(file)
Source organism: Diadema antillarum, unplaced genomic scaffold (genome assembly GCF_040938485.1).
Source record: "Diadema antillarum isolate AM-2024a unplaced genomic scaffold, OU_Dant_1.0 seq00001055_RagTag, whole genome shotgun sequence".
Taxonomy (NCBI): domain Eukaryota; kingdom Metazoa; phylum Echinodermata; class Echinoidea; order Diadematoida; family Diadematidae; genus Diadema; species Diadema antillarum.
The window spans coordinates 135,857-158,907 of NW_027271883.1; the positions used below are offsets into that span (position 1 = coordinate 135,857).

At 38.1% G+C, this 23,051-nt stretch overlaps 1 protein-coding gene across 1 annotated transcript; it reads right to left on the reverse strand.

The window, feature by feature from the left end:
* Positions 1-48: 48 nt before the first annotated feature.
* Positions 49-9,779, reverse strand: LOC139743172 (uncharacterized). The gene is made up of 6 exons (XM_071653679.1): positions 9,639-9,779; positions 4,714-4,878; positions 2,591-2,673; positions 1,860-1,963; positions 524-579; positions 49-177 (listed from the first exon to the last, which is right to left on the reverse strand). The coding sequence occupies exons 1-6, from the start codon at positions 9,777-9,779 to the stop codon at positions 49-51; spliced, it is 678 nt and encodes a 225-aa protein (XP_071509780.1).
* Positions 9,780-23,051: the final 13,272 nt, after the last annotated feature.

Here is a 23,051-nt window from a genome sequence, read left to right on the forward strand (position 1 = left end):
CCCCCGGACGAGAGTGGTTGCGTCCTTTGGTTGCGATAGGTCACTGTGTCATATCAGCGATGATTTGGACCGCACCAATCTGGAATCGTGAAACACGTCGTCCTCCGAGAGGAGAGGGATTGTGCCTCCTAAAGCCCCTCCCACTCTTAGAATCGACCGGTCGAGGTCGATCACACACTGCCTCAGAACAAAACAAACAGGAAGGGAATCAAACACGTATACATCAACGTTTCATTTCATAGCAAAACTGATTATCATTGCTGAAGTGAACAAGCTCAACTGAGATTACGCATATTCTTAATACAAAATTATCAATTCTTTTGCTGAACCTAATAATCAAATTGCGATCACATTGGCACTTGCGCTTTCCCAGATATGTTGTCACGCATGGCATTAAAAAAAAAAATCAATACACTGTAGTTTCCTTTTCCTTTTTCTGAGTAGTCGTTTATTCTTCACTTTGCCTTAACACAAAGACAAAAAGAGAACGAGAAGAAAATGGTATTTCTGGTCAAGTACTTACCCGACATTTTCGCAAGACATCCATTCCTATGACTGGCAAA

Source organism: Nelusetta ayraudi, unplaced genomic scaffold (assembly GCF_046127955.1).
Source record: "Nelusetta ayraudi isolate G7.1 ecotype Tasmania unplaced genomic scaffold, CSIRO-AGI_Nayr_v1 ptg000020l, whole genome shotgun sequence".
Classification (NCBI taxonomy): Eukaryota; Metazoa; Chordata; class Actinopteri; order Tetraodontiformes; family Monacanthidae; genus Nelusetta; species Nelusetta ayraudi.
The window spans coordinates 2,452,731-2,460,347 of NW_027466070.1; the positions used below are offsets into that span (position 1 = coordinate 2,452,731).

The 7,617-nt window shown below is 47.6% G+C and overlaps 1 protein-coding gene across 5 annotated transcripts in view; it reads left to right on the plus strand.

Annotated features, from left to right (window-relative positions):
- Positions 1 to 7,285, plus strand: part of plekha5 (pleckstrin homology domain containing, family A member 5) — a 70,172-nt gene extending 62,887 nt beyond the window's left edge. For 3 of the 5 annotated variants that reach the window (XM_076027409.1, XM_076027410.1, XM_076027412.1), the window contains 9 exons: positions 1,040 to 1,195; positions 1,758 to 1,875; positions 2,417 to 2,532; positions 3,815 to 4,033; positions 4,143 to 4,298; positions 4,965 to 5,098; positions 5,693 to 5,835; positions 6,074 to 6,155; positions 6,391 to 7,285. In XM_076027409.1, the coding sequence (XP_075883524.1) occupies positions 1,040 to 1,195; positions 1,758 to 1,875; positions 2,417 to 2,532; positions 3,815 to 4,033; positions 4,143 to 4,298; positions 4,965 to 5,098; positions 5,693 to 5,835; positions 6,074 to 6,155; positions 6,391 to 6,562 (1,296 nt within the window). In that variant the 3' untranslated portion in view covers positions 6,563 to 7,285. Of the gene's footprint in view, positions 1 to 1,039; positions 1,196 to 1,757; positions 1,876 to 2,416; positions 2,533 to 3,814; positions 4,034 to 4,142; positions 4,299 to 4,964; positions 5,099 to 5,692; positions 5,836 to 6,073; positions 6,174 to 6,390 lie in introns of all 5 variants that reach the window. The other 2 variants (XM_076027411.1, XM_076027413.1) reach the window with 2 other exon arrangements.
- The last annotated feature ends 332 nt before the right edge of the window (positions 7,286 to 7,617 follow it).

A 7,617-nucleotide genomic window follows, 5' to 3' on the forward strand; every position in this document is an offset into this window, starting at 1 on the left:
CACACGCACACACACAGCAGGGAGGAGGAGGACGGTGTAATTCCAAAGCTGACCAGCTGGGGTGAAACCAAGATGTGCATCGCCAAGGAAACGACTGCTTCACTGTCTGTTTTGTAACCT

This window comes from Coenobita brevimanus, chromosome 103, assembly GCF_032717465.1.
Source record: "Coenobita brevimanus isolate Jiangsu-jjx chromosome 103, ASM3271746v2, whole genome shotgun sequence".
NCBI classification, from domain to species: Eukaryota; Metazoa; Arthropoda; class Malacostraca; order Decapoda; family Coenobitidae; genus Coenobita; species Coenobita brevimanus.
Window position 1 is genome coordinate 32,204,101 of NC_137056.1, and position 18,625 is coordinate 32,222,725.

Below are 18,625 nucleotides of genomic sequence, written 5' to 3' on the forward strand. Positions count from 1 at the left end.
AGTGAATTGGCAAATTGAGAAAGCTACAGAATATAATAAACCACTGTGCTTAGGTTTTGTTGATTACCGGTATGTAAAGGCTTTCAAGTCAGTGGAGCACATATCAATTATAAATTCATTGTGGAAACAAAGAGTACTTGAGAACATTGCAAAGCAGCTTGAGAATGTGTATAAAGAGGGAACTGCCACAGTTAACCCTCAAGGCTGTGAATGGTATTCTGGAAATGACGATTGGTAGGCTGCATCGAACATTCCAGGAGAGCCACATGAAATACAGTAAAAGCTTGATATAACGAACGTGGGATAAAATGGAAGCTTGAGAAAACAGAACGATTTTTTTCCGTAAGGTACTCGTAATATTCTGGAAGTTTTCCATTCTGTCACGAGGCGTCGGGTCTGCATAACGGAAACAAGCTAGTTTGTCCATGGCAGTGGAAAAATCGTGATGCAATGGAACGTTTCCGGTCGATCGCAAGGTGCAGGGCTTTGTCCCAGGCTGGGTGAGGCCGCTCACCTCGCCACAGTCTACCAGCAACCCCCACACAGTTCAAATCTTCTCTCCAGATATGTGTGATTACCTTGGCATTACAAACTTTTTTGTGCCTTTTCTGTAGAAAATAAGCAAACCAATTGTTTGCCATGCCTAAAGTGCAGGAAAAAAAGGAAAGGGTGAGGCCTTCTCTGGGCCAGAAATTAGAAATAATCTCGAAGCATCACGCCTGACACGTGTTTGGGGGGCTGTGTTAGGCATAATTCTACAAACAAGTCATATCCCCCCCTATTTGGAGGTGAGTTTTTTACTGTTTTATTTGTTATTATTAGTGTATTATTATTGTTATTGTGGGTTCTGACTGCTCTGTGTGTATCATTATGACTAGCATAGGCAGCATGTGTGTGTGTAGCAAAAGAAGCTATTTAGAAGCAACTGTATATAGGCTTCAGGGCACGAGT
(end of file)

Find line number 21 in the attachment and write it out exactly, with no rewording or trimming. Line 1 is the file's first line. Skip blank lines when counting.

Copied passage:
CACACGCACACACACAGCAGGGAGGAGGAGGACGGTGTAATTCCAAAGCTGACCAGCTGGGGTGAAACCAAGATGTGCATCGCCAAGGAAACGACTGCTTCACTGTCTGTTTTGTAACCT